'Kiki's Delivery Service': Celebrating Miyazaki's First Coming of Age FIlm

Kiki's delivery service is not only Hayao Miyazaki's first coming of age film but an introspection of how a person views themselves in society.

Kikis
© 1989 - Studio Ghibli

There is a timeless element associated with the filmography of the great Japanese animation director Hayao Miyazaki. Each of his films can be revisited like a children’s storybook as his work is overflowing with life lessons that convey new and different meanings depending on how old you are when you watch them. Yes, most of his work is known for its fantasy aspect — worlds where magic exists and otherworldly creatures inhabit them — yet they are always grounded by human elements that the audience can relate to.

One such film tells the story of a young witch. Based on the 1985 children’s fantasy novel of the same name by Eiko Kadono, Kiki’s Delivery Service is widely considered to be the director’s first coming of age film. Miyazaki’s third feature for Studio Ghibli, the company he created in 1985 (and fourth film overall, including his debut, Nausicaä of the Valley of the Wind), it follows the story of a girl named Kiki, accompanied by her talking cat familiar Jiji, as she follows witch tradition and must leave her home for a year at the age of 13 to embark on her training to become a full-fledged witch.

Like many of the other female characters we encounter in Miyazaki’s filmography, Kiki is strong-willed and independent. Nurtured by caring parents, she is ready to take on the world, but leaving the shelter of her home and small-town challenges Kiki’s will as she must learn to adapt to a vast and contemporary city. From the onset of her journey, Kiki’s viewpoint and identity face challenges as she encounters another young witch who is close to finishing her one year of training. As the witch questions Kiki about whether she has a special skill set to help her make a living away from her parents, the audience begins to see seeds of doubt planted into the heart of the girl. This scene is just the beginning of where Miyazaki’s adaption diverts from the original novel, as the director leans more into the sense of loneliness and depression Kiki faces.

Once she arrives at the port city of Koriko, her home for the next year, Kiki realizes she must learn a new set of rules as the citizens aren’t easily impressed by witchcraft. To them, Kiki is a strange outsider who dresses and acts differently from them. While she seeks a place to stay and work, most people are puzzled that parents would even let a 13-year-old journey alone. Miyazaki brilliantly uses these several scenes to convey a sense of isolation and the hardship of finding a job Kiki experiences in the new city. Luckily, Osono, a friendly and very pregnant baker gives her a place to stay in exchange for help around the shop. It is here that Kiki sets up her delivery service, which brings along a new set of challenges.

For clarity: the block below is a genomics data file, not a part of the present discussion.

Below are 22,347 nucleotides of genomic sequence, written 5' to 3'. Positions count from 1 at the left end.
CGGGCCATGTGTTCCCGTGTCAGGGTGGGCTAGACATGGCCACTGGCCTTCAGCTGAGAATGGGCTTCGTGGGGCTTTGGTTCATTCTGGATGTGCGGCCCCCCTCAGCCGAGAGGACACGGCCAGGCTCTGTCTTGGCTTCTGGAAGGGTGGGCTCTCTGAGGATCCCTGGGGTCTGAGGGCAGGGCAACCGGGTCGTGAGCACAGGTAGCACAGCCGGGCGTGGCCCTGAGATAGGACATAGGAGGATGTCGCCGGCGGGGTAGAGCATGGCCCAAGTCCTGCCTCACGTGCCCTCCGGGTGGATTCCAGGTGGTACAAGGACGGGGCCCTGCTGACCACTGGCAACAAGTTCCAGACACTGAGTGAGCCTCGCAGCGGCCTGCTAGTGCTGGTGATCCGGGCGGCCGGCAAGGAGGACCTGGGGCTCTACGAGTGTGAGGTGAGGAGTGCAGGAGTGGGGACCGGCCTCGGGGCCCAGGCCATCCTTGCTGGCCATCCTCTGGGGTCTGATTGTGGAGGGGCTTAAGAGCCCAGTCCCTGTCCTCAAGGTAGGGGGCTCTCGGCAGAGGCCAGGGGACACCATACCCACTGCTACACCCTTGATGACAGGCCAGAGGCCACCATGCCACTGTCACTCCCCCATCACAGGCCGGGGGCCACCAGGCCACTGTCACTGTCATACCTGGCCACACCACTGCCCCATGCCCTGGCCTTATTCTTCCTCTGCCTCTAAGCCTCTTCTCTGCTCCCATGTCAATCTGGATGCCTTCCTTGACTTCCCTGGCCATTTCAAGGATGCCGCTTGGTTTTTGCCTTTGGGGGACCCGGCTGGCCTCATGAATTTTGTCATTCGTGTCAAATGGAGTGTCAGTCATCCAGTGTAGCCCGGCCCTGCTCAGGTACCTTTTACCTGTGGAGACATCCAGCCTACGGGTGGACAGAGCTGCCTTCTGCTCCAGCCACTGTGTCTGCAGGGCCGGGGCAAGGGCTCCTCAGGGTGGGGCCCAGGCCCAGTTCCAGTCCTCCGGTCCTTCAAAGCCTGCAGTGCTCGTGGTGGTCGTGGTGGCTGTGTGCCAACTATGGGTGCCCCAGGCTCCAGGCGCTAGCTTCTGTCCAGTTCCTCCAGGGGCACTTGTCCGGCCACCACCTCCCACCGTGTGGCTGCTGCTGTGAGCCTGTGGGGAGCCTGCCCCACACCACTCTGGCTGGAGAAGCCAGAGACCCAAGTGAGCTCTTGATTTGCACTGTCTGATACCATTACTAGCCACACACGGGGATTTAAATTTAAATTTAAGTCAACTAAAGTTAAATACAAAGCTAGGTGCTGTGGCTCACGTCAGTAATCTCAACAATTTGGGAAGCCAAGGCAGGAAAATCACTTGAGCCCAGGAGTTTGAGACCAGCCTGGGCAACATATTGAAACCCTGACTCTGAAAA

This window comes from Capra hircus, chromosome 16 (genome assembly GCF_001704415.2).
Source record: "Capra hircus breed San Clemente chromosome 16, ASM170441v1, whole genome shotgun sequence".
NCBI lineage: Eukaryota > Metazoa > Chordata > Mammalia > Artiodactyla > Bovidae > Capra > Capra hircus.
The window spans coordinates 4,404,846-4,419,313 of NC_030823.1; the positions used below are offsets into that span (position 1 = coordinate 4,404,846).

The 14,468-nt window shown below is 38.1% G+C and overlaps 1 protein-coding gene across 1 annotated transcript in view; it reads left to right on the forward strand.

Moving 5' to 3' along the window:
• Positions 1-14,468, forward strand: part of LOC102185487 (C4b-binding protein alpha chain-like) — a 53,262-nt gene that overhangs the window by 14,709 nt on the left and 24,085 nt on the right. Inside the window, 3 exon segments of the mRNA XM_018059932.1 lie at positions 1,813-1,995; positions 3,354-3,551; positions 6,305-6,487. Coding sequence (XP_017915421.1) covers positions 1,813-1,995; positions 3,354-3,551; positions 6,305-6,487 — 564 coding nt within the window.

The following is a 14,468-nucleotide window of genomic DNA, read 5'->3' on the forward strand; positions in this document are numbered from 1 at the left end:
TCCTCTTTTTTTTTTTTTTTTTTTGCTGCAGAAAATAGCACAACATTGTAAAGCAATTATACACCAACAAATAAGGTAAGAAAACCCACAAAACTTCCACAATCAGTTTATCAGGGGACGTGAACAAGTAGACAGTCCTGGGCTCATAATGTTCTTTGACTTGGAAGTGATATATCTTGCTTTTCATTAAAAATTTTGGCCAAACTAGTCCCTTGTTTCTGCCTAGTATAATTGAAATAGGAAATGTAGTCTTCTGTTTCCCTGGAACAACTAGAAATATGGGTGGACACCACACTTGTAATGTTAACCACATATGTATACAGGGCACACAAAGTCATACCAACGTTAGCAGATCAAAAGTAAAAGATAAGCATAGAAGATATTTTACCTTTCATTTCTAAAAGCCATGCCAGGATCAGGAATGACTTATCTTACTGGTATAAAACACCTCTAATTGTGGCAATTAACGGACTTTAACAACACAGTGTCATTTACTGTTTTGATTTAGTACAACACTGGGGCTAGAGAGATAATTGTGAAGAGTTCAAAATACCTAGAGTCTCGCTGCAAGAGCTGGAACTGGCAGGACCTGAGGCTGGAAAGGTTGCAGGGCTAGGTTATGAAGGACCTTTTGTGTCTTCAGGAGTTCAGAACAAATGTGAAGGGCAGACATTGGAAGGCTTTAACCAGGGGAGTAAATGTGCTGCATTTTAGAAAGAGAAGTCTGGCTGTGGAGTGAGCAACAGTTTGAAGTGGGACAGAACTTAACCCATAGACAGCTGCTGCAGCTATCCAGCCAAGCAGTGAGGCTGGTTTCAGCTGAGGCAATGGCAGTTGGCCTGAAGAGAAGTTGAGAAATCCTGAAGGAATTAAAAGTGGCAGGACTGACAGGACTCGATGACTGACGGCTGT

Kiki’s obligation to witch tradition and society is brought into question when she meets a young painter named Ursula during one of her deliveries. Ursula is rather free-spirited and does things her way, free of tradition, something that is new to Kiki. This sense of doubt is only strengthened as she feels estranged from other kids her age. While other kids are out having fun, wearing fashionable clothing, and attending parties, Kiki is stuck working. This resentment festers when Tombo, a boy her age obsessed with aviation and therefore Kiki’s ability to fly, tries to befriend her. She often halts his advancements due to his odd sense of humor and way of life, but she slowly warms up to him.

Kiki’s frustration, depression, and loneliness result in the loss of her powers, causing her to postpone delivering packages. Losing her powers means that she can’t even confide in her cat, as she can no longer understand him. Without anyone left to really confide in, Kiki loses her sense of direction and, in effect, her strong sense of confidence. Vulnerable and unknowing of what’s to come next, she is propelled into action when Tombo’s life is shown to be in danger. Propelled into action Kiki regains her powers, saves Tombo, and is viewed in a new light by the citizens of Koriko.

As Kiki transitions from childhood to adulthood, we realize Miyazaki’s version of Kiki’s Delivery Service is a story we have all experienced or will experience in our lives. A story of learning to be independent and trusting one’s instincts. Leaving home for the first time without parental guidance can be daunting, whether it be venturing off to college, a lengthy vacation, or maybe a business trip, Miyazaki subtly conveys the sense of having to do certain things for yourself.

Often we try to honor our parents and or certain traditions of our culture despite some it feeling outdated. During the beginning of the film, we see that Kiki loves her traditional all-black witch garment, but when she realizes nobody dresses like her and as her dress becomes the center point of jokes, we see this viewpoint change. Her desire to fit in with everyone else is something we have all felt, but as she becomes confident in herself she realizes that being different is not a weakness but a strength.

Kiki’s delivery service is not only Miyazaki’s first coming of age film but an introspection of how a person views themselves in society. What Kiki feels is very real, and although her experiences are quite different from ours, they are still relatable. Having a job for the first time, learning to make a living, and balancing a social life are all things associated with adulthood, and what better way to reflect on that by watching Kiki’s Delivery Service on its 30th anniversary?

(Contributor)

Central Florida based Film Critic striving to be the best. Fighting for the ten percent.